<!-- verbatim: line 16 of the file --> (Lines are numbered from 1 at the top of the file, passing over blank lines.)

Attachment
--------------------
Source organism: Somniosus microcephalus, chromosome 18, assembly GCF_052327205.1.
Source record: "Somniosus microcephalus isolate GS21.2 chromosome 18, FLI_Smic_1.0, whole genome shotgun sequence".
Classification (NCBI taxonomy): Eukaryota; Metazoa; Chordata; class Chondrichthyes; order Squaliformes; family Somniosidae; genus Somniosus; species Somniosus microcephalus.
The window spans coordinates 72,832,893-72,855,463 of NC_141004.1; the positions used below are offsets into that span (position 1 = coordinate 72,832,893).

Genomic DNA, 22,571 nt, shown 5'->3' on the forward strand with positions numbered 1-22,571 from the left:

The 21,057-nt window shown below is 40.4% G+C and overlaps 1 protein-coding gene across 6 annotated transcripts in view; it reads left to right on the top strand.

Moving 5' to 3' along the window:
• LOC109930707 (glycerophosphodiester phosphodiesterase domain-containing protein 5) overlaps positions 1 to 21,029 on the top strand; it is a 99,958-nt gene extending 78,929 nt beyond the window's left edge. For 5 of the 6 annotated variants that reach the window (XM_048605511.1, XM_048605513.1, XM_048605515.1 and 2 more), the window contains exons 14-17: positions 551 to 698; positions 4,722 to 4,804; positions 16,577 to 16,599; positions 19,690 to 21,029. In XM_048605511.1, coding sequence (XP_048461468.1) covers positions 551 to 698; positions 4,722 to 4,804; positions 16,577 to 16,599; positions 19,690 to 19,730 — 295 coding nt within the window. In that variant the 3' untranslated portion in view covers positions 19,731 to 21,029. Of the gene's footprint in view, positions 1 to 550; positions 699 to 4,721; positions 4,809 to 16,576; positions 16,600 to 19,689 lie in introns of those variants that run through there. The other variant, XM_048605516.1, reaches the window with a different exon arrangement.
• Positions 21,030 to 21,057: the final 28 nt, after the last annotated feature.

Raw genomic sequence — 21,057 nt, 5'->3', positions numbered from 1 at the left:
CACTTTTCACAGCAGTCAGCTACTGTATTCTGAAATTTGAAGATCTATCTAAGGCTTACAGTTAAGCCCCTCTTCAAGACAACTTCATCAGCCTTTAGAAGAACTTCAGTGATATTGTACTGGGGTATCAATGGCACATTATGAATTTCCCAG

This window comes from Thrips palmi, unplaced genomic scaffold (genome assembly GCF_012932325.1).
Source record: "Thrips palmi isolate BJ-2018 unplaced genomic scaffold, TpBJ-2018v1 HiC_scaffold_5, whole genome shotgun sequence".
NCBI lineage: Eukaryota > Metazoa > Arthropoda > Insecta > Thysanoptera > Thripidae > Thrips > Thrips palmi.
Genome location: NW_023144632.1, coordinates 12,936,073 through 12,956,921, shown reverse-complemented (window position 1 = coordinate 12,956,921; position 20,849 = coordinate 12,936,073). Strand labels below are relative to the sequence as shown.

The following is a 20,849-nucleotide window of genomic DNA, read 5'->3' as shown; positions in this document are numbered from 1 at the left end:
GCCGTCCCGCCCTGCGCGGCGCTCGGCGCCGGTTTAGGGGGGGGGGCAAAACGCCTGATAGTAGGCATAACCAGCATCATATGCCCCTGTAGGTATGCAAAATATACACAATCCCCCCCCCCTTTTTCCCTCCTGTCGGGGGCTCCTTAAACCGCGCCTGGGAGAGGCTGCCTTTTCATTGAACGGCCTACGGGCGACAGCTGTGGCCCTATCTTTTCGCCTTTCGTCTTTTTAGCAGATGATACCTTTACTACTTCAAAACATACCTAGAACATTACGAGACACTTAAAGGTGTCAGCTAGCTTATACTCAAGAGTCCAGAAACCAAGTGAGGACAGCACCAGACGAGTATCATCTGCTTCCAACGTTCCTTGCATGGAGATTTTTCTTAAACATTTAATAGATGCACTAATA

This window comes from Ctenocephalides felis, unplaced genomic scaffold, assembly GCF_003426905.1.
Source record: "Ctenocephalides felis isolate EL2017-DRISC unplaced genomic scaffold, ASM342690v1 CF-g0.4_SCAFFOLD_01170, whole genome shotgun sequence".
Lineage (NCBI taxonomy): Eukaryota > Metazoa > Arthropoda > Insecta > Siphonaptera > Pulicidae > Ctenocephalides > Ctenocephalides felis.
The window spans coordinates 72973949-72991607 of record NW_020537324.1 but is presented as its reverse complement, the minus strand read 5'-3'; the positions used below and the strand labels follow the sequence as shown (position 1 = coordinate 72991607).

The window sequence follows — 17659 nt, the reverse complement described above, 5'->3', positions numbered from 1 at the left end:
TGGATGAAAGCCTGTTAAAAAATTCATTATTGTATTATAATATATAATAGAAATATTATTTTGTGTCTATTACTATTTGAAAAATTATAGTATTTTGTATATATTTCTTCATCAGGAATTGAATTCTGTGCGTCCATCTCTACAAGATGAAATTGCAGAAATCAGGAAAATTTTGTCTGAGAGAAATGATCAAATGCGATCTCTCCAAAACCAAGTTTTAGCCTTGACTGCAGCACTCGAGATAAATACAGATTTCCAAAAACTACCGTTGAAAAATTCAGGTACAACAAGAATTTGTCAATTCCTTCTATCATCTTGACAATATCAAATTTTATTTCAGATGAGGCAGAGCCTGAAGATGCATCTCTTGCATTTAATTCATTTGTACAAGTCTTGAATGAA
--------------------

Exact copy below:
The following is a 20,849-nucleotide window of genomic DNA, read 5'->3' as shown; positions in this document are numbered from 1 at the left end: